Lecture 5 — 2018-01-30


This lecture is written in literate Haskell; you can download the raw source.

We talked about the Functor type class, defined as:

class Functor f where
  fmap :: (a -> b) -> f a -> f b

  -- LAW: fmap id = id

When you see Functor, think “Mappable”: a type with a Functor instance is one that can be mapped over, i.e., you can change all of the values in the holes while preserving the structure.

Our first example was lists, which was easy: we already know the map function well!

instance Functor ([]) where
  fmap = map

We defined a separate type, Box, to see how far we could go:

data Box a = B a deriving Show

instance Functor Box where
  fmap f (B v) = B (f v)

We saw how to do it for Maybe, too:

instance Functor Maybe where
  fmap f Nothing = Nothing
  fmap f (Just v) = Just (f v)

We carefully preserve the structure of our argument: if we’re given a Nothing, the types themselves force us to return a Nothing. If we’re given Just v, we could return Nothing, but then we’d violate the Functor law that mapping with the identity is the identity.

We also defined ‘readers’, that is, functions whose domain is some fixed type r. Readers disrupt our notion of interpreting functorial type constructors of kind * -> * as mere ‘containers’, that is, things that might hold some value. Readers are functions—there’s no way to rip open and get the value out of a function. We’ll have to broaden our intuition—that functors are ‘computational contexts’ that will produce a value—perhaps by containing one, perhaps by other means.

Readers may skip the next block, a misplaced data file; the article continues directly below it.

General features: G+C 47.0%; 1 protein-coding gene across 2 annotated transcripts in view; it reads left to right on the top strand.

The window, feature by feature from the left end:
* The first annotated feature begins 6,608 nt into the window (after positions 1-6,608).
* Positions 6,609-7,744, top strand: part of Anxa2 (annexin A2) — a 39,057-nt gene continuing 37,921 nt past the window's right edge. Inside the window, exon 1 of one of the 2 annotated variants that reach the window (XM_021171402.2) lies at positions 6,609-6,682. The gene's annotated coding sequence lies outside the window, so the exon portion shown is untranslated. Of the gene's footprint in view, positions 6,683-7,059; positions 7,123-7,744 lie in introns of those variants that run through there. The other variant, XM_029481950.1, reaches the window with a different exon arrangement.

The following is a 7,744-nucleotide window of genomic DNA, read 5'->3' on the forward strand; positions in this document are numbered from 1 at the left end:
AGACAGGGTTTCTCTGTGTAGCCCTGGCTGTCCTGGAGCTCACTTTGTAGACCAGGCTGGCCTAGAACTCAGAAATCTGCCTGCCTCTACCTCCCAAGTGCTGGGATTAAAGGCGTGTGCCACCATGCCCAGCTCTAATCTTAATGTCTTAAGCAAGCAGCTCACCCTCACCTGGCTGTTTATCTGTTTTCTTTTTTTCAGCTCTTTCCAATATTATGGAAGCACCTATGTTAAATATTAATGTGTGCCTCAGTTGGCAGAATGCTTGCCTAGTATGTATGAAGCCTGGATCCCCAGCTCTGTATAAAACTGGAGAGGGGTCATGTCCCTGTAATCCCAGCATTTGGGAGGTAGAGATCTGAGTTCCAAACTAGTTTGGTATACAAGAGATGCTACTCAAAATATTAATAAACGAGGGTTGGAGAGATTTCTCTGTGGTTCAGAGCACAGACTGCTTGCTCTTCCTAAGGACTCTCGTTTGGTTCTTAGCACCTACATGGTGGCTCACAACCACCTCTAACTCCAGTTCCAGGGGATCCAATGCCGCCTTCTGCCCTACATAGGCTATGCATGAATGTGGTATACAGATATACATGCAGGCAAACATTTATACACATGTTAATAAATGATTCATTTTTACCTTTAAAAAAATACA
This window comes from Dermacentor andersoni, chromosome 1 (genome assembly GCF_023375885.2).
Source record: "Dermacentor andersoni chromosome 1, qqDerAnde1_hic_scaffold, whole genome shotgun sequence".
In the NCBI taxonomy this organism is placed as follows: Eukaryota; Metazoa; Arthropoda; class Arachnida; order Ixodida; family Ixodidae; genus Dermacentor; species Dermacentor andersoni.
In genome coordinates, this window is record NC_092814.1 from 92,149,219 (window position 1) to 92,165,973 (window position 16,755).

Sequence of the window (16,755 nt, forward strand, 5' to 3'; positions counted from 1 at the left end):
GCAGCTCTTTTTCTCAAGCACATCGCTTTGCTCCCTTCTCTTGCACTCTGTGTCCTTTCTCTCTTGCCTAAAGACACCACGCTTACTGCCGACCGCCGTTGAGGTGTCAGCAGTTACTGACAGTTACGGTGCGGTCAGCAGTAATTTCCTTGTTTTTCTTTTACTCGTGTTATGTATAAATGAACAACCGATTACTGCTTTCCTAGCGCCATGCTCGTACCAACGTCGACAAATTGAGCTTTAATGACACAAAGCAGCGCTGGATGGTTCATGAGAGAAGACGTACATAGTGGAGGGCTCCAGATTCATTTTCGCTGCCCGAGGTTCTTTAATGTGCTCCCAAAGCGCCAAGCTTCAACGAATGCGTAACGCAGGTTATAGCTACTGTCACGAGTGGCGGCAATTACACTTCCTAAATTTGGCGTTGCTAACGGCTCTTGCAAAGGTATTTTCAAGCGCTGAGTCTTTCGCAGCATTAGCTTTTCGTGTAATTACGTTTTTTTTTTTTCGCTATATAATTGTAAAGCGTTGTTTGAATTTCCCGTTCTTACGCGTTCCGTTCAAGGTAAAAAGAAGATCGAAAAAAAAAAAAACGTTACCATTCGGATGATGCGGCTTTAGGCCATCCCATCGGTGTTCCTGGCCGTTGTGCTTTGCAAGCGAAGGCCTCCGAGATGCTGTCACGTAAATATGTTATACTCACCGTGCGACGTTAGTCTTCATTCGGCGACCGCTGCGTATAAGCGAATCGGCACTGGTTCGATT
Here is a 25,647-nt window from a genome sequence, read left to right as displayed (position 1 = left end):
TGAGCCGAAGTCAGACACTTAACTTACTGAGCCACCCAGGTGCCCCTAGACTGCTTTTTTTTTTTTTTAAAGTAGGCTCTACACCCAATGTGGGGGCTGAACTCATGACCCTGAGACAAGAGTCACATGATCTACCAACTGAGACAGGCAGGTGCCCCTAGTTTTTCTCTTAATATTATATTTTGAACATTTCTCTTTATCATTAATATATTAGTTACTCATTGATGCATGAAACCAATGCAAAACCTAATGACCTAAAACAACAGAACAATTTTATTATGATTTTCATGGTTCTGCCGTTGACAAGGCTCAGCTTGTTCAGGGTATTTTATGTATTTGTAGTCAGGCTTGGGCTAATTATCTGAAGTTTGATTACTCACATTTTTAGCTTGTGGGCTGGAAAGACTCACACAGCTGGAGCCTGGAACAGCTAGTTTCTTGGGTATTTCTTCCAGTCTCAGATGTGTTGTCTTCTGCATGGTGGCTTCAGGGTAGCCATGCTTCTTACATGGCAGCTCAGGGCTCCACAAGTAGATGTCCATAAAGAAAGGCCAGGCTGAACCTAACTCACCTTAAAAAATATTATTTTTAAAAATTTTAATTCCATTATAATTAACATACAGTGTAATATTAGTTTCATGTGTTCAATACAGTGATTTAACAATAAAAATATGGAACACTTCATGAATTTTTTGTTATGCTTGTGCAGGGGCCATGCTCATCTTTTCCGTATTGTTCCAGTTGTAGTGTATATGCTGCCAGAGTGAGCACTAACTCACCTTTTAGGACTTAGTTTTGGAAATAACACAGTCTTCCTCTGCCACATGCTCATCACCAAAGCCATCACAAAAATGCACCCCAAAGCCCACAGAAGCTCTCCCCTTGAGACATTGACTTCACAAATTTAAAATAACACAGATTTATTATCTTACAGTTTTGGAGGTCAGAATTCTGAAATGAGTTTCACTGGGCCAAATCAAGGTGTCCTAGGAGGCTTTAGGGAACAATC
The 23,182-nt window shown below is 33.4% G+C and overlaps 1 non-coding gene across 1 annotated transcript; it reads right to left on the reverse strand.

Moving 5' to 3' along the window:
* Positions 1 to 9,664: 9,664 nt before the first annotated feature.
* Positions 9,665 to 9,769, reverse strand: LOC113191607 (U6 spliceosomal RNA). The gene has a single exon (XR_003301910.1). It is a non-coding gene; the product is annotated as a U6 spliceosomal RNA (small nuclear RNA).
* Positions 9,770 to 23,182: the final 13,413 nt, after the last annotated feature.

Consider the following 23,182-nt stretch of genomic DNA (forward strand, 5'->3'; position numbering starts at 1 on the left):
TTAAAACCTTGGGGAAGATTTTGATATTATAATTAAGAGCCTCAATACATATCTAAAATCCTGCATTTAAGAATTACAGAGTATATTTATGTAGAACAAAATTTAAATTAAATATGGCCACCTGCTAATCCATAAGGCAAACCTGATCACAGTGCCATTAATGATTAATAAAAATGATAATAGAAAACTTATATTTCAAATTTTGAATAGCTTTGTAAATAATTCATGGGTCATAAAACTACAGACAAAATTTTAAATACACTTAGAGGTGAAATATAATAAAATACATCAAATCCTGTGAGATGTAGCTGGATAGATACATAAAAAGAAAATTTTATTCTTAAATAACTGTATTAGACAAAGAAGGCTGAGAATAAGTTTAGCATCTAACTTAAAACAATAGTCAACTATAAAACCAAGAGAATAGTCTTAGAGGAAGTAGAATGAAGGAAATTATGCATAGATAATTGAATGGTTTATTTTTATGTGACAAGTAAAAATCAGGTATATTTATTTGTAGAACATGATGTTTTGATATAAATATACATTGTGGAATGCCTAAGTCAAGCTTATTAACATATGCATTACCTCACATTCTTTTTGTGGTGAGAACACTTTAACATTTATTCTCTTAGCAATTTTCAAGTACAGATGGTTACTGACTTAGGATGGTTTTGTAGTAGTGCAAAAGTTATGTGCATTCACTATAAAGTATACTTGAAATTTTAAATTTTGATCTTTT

In any case, to figure out the instance for (->) r, we let types be our guide.

instance Functor ((->) r) where
  -- fmap :: (a -> b) -> ((->) r a) -> ((->) r b)
  -- i.e.    (a -> b) -> (r -> a)   -> (r -> b)
  fmap fab fra = \r -> fab (fra r)

We didn’t define an instance for an Either type, but here’s the one Haskell gives you: the first parameter is fixed, just like readers. Note that Either :: * -> * -> * but for a type e, we have Either e :: * -> *—which is exactly the kind of thing that can be a Functor.

instance Functor (Either e) where
  fmap f (Left err) = Left err
  fmap f (Right v) = Right (f v)

You’ll notice I used the suggestive name err for the left-hand side. Haskell uses the Either type to talk about computations that could fail: if an error occurs, we return a Left; if we succeed, we return a Right. Don’t worry: this choice has more to do the synonymy of “right” and “correct” than politics.